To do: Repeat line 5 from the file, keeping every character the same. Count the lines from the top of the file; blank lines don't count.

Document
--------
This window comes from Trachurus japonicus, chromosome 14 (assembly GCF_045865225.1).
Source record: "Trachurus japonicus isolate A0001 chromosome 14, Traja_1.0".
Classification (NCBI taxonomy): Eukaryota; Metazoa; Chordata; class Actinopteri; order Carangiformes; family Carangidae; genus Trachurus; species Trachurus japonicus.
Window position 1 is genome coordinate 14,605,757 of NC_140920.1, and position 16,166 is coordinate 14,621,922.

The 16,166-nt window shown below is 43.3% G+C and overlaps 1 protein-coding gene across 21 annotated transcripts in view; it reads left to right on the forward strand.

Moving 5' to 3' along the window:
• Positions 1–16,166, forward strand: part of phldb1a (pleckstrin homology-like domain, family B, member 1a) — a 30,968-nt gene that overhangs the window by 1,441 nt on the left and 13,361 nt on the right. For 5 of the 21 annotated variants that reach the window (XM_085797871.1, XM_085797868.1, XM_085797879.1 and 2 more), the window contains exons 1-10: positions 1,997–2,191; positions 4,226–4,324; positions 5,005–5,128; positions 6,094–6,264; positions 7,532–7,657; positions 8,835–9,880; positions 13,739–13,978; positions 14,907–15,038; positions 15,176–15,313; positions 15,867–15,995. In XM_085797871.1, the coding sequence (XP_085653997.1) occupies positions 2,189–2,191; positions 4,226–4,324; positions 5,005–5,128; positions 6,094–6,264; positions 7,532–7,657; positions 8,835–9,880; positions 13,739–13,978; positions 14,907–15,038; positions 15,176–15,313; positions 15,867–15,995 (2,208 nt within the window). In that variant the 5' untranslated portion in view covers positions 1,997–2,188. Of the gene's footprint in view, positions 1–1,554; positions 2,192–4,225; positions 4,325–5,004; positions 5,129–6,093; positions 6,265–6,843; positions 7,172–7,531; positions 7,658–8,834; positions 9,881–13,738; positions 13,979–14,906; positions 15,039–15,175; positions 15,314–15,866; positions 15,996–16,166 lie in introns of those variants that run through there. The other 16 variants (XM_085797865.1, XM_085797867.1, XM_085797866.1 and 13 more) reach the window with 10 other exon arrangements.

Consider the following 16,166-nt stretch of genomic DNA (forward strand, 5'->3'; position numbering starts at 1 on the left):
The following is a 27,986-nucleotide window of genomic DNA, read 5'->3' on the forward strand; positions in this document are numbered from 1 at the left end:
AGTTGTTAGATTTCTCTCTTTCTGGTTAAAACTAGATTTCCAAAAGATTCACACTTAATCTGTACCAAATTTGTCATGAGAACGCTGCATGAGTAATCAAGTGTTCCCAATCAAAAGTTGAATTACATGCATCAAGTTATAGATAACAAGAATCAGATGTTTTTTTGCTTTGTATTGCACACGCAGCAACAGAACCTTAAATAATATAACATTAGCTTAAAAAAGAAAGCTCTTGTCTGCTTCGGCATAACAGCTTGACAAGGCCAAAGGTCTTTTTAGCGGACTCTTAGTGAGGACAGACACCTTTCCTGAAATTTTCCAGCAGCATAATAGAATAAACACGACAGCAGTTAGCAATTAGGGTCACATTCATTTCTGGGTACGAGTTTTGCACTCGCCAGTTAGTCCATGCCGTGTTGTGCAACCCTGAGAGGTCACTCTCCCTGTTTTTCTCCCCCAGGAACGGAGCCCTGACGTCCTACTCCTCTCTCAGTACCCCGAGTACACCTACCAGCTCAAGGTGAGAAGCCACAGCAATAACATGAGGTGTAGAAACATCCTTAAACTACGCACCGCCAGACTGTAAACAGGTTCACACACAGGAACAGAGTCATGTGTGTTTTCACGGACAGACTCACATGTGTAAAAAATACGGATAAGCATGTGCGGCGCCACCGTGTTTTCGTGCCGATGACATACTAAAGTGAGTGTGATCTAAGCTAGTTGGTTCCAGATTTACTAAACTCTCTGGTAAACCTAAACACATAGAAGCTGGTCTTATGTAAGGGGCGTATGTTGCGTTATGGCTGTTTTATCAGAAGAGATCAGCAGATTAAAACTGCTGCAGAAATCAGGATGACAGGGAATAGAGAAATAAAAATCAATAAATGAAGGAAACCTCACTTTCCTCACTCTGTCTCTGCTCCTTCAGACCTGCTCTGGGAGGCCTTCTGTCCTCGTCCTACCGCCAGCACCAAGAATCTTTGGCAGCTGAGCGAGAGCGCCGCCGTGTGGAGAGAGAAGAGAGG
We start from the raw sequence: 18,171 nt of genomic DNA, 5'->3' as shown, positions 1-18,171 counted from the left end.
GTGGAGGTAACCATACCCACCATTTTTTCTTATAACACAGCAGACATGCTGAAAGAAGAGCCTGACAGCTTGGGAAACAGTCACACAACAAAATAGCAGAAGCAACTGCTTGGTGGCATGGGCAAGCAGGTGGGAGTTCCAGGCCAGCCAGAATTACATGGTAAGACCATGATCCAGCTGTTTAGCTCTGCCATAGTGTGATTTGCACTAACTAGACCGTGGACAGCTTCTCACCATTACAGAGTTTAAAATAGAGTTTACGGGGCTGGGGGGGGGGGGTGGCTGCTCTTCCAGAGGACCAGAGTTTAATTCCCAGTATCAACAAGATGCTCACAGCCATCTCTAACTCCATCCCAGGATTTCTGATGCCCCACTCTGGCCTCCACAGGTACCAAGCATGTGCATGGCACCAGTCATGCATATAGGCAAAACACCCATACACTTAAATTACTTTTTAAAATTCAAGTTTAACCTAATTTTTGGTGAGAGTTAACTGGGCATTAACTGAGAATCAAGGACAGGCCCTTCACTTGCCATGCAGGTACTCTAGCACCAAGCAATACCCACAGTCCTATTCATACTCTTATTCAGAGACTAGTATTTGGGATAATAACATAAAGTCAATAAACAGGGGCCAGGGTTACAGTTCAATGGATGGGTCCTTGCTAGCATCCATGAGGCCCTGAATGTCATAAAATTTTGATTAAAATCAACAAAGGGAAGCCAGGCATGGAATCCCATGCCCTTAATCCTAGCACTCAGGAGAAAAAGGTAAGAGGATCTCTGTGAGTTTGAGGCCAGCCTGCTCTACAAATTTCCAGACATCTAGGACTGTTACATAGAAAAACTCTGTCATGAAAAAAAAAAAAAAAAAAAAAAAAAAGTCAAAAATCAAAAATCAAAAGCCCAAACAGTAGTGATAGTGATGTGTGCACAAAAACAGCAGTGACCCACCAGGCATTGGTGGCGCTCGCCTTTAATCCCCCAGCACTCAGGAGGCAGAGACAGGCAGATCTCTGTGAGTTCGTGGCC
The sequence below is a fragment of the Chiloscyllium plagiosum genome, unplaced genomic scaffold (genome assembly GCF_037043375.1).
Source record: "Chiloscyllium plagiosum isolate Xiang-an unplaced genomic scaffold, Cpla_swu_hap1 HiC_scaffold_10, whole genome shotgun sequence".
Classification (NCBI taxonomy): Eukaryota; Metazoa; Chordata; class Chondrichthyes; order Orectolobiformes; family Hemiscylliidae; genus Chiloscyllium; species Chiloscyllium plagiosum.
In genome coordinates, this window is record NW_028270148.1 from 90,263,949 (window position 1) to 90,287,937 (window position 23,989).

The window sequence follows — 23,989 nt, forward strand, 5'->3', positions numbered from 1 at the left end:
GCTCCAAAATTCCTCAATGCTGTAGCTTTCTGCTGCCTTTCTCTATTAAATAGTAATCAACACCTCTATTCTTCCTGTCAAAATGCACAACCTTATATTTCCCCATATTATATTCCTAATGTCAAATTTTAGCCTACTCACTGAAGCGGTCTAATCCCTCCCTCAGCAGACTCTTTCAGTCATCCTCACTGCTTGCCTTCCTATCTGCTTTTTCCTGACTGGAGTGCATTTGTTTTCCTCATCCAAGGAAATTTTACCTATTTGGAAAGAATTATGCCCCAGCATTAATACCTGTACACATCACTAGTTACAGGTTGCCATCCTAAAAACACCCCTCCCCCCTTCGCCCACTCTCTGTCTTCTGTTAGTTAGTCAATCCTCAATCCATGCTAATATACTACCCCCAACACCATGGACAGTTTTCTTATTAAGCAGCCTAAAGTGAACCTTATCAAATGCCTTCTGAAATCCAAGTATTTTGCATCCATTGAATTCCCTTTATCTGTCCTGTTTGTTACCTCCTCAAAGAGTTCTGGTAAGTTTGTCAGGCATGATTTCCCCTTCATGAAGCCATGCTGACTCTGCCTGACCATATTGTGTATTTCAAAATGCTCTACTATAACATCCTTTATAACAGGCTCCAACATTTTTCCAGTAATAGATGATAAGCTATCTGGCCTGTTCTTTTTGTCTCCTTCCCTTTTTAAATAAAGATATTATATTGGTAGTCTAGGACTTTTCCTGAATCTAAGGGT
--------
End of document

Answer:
The 16,166-nt window shown below is 43.3% G+C and overlaps 1 protein-coding gene across 21 annotated transcripts in view; it reads left to right on the forward strand.